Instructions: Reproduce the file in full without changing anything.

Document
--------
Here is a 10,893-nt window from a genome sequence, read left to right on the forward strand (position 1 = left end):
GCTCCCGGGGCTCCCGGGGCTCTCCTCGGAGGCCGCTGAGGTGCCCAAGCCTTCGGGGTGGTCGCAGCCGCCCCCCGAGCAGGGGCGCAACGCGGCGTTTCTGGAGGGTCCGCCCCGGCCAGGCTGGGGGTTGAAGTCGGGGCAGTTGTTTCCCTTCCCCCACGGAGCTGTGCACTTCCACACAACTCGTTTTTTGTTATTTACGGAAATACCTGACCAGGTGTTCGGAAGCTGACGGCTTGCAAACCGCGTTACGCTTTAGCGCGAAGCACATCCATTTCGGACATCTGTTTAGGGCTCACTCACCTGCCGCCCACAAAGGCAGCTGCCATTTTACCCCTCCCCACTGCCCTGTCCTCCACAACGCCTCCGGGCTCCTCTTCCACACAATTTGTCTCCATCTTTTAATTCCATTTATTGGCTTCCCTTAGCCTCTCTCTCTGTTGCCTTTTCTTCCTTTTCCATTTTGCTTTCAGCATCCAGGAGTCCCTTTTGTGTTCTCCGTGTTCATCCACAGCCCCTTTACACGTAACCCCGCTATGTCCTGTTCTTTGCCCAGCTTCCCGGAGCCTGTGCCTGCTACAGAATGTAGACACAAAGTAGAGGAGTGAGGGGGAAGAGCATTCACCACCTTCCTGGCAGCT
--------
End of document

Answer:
Here is a 10,893-nt window from a genome sequence, read left to right on the forward strand (position 1 = left end):
GCTCCCGGGGCTCCCGGGGCTCTCCTCGGAGGCCGCTGAGGTGCCCAAGCCTTCGGGGTGGTCGCAGCCGCCCCCCGAGCAGGGGCGCAACGCGGCGTTTCTGGAGGGTCCGCCCCGGCCAGGCTGGGGGTTGAAGTCGGGGCAGTTGTTTCCCTTCCCCCACGGAGCTGTGCACTTCCACACAACTCGTTTTTTGTTATTTACGGAAATACCTGACCAGGTGTTCGGAAGCTGACGGCTTGCAAACCGCGTTACGCTTTAGCGCGAAGCACATCCATTTCGGACATCTGTTTAGGGCTCACTCACCTGCCGCCCACAAAGGCAGCTGCCATTTTACCCCTCCCCACTGCCCTGTCCTCCACAACGCCTCCGGGCTCCTCTTCCACACAATTTGTCTCCATCTTTTAATTCCATTTATTGGCTTCCCTTAGCCTCTCTCTCTGTTGCCTTTTCTTCCTTTTCCATTTTGCTTTCAGCATCCAGGAGTCCCTTTTGTGTTCTCCGTGTTCATCCACAGCCCCTTTACACGTAACCCCGCTATGTCCTGTTCTTTGCCCAGCTTCCCGGAGCCTGTGCCTGCTACAGAATGTAGACACAAAGTAGAGGAGTGAGGGGGAAGAGCATTCACCACCTTCCTGGCAGCT